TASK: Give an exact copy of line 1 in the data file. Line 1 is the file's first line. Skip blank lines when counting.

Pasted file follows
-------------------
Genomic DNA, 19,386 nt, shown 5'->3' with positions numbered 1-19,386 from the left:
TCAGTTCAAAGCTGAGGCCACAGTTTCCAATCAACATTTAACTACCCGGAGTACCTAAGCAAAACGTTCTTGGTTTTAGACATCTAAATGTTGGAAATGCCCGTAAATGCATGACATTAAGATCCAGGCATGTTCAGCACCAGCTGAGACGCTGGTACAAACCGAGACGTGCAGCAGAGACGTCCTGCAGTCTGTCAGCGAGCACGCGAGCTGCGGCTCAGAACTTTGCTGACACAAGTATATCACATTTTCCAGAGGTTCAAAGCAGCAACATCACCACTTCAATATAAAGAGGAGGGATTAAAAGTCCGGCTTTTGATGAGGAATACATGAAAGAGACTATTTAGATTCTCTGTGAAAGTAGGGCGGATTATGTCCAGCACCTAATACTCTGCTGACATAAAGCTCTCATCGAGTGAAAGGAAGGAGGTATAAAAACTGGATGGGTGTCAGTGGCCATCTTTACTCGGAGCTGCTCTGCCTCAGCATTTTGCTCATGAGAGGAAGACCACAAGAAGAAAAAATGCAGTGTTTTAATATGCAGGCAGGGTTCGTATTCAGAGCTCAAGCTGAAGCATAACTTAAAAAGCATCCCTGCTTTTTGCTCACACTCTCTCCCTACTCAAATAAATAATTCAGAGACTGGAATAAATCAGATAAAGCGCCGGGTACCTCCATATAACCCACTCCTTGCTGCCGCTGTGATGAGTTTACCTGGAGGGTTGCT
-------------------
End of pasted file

Genomic DNA, 19,386 nt, shown 5'->3' with positions numbered 1-19,386 from the left: